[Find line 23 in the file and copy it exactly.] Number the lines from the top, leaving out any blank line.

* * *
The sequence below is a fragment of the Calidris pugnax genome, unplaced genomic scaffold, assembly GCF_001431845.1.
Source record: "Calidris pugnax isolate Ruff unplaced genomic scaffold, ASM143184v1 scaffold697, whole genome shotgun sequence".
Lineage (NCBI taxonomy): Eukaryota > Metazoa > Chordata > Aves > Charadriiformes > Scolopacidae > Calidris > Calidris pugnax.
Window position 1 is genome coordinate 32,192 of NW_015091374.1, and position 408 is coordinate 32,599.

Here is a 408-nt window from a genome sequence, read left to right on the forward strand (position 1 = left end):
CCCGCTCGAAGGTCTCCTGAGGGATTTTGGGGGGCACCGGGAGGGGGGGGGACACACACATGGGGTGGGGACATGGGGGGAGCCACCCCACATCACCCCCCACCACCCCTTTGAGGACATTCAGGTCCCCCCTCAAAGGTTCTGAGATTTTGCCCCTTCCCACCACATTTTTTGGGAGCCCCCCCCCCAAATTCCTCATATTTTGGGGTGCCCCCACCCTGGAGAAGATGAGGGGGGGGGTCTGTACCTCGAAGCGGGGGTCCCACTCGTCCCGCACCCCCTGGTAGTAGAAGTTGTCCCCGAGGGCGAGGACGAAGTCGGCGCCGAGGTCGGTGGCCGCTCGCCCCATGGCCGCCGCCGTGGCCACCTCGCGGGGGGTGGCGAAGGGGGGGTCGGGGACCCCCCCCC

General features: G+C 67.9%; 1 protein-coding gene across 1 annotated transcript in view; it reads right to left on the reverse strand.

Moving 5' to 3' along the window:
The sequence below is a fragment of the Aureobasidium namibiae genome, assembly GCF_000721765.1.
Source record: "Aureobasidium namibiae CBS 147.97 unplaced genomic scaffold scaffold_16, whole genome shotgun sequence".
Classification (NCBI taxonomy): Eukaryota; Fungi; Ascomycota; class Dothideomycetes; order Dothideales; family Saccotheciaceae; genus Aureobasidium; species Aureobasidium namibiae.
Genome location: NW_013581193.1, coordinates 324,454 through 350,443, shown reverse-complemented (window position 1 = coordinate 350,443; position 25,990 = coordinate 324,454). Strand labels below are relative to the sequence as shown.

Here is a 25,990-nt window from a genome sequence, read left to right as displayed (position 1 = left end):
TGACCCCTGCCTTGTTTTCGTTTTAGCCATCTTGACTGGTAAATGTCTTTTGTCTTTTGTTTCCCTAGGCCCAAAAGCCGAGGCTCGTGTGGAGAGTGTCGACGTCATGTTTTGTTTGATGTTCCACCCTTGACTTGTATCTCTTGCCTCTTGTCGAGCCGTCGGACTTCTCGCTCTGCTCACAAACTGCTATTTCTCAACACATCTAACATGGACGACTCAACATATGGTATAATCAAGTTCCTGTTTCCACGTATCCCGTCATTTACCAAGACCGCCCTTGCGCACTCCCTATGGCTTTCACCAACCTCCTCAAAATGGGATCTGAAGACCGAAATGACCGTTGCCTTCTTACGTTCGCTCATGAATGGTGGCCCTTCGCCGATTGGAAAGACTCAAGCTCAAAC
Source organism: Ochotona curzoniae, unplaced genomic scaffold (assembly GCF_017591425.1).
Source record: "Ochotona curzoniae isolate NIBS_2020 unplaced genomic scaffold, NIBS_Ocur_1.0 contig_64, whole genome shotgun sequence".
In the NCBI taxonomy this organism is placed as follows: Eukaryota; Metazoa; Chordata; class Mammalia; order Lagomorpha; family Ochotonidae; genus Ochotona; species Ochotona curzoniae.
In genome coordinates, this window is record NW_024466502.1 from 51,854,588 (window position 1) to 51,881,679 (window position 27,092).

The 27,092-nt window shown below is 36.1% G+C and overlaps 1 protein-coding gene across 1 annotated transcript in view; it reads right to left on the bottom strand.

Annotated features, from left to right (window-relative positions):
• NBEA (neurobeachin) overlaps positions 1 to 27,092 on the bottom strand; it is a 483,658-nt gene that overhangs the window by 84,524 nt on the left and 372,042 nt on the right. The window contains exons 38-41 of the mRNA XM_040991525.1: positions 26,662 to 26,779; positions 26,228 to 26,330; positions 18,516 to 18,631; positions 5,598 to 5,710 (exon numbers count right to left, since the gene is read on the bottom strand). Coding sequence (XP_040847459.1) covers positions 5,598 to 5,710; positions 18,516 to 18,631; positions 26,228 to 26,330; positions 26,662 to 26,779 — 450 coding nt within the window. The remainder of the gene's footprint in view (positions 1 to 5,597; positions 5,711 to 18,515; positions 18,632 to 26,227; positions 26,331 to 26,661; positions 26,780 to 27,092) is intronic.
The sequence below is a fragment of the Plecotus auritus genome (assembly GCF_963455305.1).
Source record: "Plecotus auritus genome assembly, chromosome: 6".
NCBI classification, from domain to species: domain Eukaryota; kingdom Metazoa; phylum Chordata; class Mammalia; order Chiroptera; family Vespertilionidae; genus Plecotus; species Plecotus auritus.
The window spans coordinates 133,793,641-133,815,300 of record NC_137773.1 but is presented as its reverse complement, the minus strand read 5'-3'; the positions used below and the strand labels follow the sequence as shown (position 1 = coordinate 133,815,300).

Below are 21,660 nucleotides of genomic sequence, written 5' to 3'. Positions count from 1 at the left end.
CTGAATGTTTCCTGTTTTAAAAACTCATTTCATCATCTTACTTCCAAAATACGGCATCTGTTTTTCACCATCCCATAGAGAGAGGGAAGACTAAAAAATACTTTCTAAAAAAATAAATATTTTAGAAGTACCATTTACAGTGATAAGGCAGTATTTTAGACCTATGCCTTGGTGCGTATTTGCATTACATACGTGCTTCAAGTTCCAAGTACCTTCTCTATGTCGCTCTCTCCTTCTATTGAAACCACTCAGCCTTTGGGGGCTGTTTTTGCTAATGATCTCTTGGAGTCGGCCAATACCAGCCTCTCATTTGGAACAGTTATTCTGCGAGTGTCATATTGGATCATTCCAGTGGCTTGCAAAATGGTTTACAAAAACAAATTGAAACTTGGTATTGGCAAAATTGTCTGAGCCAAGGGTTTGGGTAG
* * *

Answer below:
Source record: "Plecotus auritus genome assembly, chromosome: 6".